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The Rubaiyat at New Orleans Mardi Gras

July 18, 2016

Here is a summary of Roger Paas’ presentation at the Rubaiyat Research Day on 9th July 2016 (see earlier post

Our thanks to Roger for introducing us all to a fascinating bit of Rubaiyat history, and providing a wonderful image, which is worth looking at closely.

It is a well-known fact that the original appearance of FitzGerald’s work in 1859 was met with virtually complete indifference by the public, yet within less than 50 years a cult focusing on Omar and his verses had developed in the Anglo-American world.  Fueled to a large extent by a number of enterprising American publishers in New York, Boston, and Philadelphia who filled the market with cheap reprints of FitzGerald’s work, wherever one looked, there were products that made explicit reference to Omar and/or The Rubaiyat:  watches, ladies’ toiletries, china, shoes, cigarettes, cigars etc.  A sterling example of the way The Rubaiyat had become part of American popular culture by the early 20th century is the appearance of Rubaiyat-themed floats in the 1905 Mardi Gras celebration in New Orleans.

In anticipation of the parade on Monday evening, March 6th, the New Orleans newspaper, The Daily Picayune (Potter, no. 208), published a detailed description of the 20 floats in the parade along with a colored lithograph of all the floats and the text of the 3rd edition of FitzGerald’s poem.  The headline to the article read as follows:  “Proteus, The Changeable God, Whose Loyalty to Carnival City is Unchanging, Translates the Immortal Rubaiyat of Omar Khayyam into Pictures Surpassing in Loveliness Former Glorious Tableaux he designed.”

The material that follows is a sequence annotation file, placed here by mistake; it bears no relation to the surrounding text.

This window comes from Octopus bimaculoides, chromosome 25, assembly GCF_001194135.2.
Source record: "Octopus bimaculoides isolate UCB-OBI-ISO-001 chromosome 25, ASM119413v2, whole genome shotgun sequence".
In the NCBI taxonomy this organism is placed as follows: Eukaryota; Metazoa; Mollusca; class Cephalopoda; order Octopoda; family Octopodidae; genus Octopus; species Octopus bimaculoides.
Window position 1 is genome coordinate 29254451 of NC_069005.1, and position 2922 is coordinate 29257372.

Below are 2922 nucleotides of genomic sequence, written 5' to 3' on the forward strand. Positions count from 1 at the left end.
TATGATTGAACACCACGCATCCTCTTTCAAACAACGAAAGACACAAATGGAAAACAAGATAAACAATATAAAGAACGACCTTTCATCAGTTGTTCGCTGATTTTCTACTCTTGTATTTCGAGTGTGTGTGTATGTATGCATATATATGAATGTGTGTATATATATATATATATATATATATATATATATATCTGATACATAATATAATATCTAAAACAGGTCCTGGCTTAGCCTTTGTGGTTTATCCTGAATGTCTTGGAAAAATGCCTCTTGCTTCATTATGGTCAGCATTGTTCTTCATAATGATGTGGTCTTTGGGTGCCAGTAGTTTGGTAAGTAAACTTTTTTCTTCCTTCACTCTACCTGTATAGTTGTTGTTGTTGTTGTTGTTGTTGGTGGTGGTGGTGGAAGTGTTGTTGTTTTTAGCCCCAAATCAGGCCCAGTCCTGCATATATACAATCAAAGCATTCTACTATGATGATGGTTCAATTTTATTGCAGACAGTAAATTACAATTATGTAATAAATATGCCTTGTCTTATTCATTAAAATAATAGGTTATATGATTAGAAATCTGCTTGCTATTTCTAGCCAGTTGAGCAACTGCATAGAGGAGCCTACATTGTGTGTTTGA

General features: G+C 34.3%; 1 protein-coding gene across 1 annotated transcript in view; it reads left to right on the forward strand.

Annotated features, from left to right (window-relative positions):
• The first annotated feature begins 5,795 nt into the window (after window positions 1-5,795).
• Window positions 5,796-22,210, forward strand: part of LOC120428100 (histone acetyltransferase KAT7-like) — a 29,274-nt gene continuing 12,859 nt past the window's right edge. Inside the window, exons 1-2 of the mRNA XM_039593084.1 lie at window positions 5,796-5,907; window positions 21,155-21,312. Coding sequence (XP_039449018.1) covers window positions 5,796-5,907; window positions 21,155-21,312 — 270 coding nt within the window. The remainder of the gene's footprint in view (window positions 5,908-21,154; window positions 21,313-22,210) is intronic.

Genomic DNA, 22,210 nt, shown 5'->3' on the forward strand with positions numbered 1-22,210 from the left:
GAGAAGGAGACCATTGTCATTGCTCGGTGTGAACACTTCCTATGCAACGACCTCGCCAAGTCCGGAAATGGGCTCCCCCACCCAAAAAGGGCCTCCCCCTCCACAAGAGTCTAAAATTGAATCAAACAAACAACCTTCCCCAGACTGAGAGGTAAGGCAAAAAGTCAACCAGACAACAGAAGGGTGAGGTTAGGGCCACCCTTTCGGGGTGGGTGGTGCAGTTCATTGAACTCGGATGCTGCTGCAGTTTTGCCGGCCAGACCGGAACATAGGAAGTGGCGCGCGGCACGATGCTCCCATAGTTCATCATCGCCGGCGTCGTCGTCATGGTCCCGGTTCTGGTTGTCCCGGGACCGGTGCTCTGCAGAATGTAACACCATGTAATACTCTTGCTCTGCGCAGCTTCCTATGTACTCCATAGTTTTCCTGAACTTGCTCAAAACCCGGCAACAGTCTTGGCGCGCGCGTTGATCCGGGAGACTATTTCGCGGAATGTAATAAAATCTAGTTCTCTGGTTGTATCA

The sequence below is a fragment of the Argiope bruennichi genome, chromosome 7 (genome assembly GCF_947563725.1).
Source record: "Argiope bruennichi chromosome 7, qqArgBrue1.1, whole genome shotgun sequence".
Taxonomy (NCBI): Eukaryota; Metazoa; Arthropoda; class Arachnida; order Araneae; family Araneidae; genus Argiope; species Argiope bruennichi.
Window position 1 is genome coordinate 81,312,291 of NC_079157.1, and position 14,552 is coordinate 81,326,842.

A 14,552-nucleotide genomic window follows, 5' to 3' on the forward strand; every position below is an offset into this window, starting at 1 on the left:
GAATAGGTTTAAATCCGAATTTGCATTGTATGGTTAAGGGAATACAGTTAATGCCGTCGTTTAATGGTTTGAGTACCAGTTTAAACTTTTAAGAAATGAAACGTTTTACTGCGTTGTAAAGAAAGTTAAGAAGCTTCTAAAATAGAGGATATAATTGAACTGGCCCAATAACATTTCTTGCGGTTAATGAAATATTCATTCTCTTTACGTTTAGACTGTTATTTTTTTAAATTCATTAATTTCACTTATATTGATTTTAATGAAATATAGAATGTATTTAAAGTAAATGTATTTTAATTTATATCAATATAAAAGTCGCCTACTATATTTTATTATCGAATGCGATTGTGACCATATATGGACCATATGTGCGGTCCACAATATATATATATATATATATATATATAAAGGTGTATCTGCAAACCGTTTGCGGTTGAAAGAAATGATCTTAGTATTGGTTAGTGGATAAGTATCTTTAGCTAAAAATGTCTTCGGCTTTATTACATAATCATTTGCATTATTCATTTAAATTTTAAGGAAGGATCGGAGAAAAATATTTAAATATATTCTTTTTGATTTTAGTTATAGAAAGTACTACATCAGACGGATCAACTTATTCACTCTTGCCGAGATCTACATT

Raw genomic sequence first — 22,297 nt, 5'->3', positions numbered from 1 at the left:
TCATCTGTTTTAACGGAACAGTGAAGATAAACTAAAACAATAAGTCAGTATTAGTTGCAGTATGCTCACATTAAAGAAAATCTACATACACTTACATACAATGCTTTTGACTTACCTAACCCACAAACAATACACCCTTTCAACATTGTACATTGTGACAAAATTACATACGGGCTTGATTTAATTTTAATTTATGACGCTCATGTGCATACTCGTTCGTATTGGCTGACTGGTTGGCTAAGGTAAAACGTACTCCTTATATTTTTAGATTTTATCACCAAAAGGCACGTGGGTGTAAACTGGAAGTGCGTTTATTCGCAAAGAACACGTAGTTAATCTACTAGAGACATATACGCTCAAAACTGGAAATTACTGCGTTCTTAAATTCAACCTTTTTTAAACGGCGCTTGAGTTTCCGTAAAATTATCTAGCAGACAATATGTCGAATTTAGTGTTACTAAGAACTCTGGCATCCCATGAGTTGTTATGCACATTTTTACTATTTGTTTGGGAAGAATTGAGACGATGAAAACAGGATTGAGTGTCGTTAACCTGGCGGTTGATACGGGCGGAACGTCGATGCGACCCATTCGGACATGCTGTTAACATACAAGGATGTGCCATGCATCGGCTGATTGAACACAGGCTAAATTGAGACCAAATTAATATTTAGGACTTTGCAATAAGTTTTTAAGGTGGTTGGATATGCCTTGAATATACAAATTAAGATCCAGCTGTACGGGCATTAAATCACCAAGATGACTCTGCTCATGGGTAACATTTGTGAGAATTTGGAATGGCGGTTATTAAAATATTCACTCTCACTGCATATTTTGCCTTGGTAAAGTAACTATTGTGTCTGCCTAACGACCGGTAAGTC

1980.192.16i-xx, 10/6/08, 3:46 PM, 8C, 6872x10308 (655+231), 100%, Custom, 1/40 s, R37.2, G30.2, B34.2

The following day—Shrove Tuesday—the newspaper ran a very positive review of the parade, praising “…the beautiful and striking rendering of the poet’s imagery.”  By all accounts, the parade was enjoyed by all, and it is interesting to note how one reporter emphasized the familiarity of the general public with The Rubaiyat:  “The knowledge of it is not confined to the intellectual few who first recognized its merits and memorized most of the immortal verses, but it has become in America distinctly a popular work, as familiar to children in high school as to the businessman, who, as a rule, has no liking for verse.”

Roger Paas

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